Click here for search results
The developing world's bulging (but vulnerable) "middle class"
 
Author:Ravallion, Martin; Collection Title:Policy Research working paper ; no. WPS 4816
Country:World; Date Stored:2009/01/12
Document Date:2009/01/01Document Type:Policy Research Working Paper
Language:EnglishRegion:The World Region
Report Number:WPS4816SubTopics:Achieving Shared Growth; Rural Poverty Reduction; Inequality; Population Policies; Services & Transfers to Poor
Volume No:1 of 1  

Summary: The "developing world's middle class" is defined here as those who are not poor when judged by the median poverty line of developing countries, but are still poor by US standards. The "Western middle class" is defined as those who are not poor by US standards. Although barely 80 million people in the developing world entered the Western middle class over 1990-2002, economic growth and distributional shifts allowed an extra 1.2 billion people to join the developing world's middle class. Four-fifths came from Asia, and half from China. Most of the new entrants remained fairly close to poverty, with incomes now bunched up just above $2 a day. The vulnerability of this new middle class to aggregate economic contractions is evident in the fact that one in six people in the developing world live between $2 and $3 per day. Over time, the developing world has become more sharply divided between countries with a large middle class and those with a relatively small one, with Africa prominent in the latter group. Poor people in countries with smaller middle classes may well be more exposed to slowing economic growth.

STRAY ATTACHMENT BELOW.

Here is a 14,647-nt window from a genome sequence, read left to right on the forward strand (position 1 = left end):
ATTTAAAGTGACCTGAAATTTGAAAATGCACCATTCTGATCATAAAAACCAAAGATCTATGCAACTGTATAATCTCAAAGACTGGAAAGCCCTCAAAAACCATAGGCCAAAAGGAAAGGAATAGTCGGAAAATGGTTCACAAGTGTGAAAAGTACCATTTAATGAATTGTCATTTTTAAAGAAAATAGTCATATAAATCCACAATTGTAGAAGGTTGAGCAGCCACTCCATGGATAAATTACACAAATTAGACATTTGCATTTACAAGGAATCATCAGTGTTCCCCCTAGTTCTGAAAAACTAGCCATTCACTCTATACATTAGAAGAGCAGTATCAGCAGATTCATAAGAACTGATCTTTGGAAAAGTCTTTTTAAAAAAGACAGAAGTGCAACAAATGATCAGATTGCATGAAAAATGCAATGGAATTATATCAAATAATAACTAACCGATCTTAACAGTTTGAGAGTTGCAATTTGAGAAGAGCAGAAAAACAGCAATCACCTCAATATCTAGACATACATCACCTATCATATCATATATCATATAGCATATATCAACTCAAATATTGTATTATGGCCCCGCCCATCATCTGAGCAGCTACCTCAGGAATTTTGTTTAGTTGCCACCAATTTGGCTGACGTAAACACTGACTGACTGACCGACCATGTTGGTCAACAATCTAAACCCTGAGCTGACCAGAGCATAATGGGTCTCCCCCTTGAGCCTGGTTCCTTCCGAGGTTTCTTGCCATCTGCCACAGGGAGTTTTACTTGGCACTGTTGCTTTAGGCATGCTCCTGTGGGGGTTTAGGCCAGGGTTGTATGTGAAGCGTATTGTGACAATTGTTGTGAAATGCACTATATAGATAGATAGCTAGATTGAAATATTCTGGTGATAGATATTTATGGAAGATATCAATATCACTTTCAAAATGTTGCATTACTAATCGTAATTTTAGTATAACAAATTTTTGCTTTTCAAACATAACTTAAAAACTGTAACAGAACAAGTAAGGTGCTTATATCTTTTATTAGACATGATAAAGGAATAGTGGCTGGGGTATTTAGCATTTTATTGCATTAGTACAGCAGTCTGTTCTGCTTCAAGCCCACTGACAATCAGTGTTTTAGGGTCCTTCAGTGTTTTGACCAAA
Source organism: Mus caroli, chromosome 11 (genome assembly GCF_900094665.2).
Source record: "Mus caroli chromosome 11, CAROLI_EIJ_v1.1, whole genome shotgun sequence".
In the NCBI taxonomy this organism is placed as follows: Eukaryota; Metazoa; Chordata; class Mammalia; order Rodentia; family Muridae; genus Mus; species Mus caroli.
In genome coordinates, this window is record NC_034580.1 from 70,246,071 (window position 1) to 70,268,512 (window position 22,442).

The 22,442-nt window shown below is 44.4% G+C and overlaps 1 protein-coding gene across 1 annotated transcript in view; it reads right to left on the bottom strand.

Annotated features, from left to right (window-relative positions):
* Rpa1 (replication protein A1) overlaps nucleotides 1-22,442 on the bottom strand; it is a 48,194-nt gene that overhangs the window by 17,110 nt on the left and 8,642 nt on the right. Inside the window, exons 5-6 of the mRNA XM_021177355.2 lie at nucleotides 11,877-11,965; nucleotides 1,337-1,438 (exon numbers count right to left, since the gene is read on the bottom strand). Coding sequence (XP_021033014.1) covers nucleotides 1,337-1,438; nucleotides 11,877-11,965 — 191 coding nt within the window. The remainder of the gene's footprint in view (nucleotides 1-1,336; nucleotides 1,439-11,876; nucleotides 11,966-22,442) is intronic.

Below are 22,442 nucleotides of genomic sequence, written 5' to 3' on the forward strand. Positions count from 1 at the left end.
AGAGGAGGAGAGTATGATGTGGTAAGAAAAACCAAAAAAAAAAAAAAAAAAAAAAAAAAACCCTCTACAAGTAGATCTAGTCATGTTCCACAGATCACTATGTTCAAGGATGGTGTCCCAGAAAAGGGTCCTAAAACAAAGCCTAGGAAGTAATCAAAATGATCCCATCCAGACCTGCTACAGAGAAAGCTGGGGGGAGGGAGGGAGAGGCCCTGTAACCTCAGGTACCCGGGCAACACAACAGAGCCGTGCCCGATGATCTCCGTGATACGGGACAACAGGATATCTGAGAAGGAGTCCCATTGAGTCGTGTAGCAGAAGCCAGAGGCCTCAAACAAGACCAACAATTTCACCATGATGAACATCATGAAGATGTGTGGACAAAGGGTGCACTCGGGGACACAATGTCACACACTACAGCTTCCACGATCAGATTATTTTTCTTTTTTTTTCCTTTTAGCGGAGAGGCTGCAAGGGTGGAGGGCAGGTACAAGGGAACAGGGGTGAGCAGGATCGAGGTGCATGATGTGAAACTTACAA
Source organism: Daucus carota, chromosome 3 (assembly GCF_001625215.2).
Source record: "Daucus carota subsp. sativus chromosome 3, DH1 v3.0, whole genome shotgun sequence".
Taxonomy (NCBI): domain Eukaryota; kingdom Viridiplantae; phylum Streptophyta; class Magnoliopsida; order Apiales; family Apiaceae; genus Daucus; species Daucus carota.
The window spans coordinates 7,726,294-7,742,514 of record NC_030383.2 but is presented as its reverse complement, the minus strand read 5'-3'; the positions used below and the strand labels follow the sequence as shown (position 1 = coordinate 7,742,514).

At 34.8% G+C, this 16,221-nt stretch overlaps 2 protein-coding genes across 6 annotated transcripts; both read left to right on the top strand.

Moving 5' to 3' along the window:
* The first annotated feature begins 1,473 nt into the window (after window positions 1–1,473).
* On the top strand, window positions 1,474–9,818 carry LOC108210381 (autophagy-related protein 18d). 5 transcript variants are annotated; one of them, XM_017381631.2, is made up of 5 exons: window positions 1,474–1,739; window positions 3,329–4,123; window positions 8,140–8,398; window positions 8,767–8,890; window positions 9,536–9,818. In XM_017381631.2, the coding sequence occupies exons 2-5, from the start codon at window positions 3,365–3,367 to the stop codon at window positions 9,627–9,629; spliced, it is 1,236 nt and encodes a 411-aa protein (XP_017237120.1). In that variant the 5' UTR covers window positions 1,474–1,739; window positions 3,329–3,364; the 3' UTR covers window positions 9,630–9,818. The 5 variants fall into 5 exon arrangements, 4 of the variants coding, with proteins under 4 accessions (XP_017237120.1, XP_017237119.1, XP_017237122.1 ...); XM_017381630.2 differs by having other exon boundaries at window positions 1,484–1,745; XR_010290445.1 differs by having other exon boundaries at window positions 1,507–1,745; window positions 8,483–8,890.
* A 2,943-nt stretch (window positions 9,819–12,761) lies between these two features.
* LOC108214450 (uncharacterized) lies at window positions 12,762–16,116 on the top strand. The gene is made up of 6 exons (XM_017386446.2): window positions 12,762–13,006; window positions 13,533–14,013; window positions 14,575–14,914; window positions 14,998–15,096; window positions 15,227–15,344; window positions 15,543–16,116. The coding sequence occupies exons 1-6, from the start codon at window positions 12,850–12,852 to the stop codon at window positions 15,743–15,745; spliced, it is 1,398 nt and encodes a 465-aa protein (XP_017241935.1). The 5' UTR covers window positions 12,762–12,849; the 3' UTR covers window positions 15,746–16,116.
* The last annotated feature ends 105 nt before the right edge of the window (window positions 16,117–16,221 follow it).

Official Documents
Official, scanned versions of documents (may include signatures, etc.)
File TypeDescriptionFile Size (mb)
PDF 30 pagesOfficial version*2.1 (approx.)
TextText version**
How To Order

* The official version is derived from scanning the final, paper copy of the document and is the official,
archived version including all signatures, charts, etc.
** The text version is the OCR text of the final scanned version and is not an accurate representation of the final text.
It is provided solely to benefit users with slow connectivity.



Permanent URL for this page: http://go.worldbank.org/U4HV2Q12M0